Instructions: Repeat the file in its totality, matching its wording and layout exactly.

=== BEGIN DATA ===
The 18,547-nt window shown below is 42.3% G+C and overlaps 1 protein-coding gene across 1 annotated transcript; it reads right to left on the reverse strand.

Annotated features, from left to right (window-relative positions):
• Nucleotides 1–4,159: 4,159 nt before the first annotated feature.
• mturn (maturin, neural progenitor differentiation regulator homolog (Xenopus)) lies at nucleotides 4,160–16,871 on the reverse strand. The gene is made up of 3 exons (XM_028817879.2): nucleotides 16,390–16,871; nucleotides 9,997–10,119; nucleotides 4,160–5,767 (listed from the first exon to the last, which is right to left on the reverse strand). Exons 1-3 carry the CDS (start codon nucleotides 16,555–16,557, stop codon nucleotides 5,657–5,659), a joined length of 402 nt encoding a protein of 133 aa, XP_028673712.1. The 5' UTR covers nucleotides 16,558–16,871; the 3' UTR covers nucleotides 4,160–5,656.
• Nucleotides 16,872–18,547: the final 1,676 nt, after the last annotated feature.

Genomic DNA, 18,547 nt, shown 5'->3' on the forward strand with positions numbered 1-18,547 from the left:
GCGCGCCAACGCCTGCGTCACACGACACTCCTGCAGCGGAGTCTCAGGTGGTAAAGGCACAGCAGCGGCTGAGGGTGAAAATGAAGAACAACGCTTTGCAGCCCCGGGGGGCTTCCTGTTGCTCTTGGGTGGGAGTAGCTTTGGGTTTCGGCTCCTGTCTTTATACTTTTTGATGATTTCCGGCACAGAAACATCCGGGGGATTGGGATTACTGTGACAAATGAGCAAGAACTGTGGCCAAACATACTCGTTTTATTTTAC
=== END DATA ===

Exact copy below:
The 18,547-nt window shown below is 42.3% G+C and overlaps 1 protein-coding gene across 1 annotated transcript; it reads right to left on the reverse strand.

Annotated features, from left to right (window-relative positions):
• Nucleotides 1–4,159: 4,159 nt before the first annotated feature.
• mturn (maturin, neural progenitor differentiation regulator homolog (Xenopus)) lies at nucleotides 4,160–16,871 on the reverse strand. The gene is made up of 3 exons (XM_028817879.2): nucleotides 16,390–16,871; nucleotides 9,997–10,119; nucleotides 4,160–5,767 (listed from the first exon to the last, which is right to left on the reverse strand). Exons 1-3 carry the CDS (start codon nucleotides 16,555–16,557, stop codon nucleotides 5,657–5,659), a joined length of 402 nt encoding a protein of 133 aa, XP_028673712.1. The 5' UTR covers nucleotides 16,558–16,871; the 3' UTR covers nucleotides 4,160–5,656.
• Nucleotides 16,872–18,547: the final 1,676 nt, after the last annotated feature.

Genomic DNA, 18,547 nt, shown 5'->3' on the forward strand with positions numbered 1-18,547 from the left:
GCGCGCCAACGCCTGCGTCACACGACACTCCTGCAGCGGAGTCTCAGGTGGTAAAGGCACAGCAGCGGCTGAGGGTGAAAATGAAGAACAACGCTTTGCAGCCCCGGGGGGCTTCCTGTTGCTCTTGGGTGGGAGTAGCTTTGGGTTTCGGCTCCTGTCTTTATACTTTTTGATGATTTCCGGCACAGAAACATCCGGGGGATTGGGATTACTGTGACAAATGAGCAAGAACTGTGGCCAAACATACTCGTTTTATTTTAC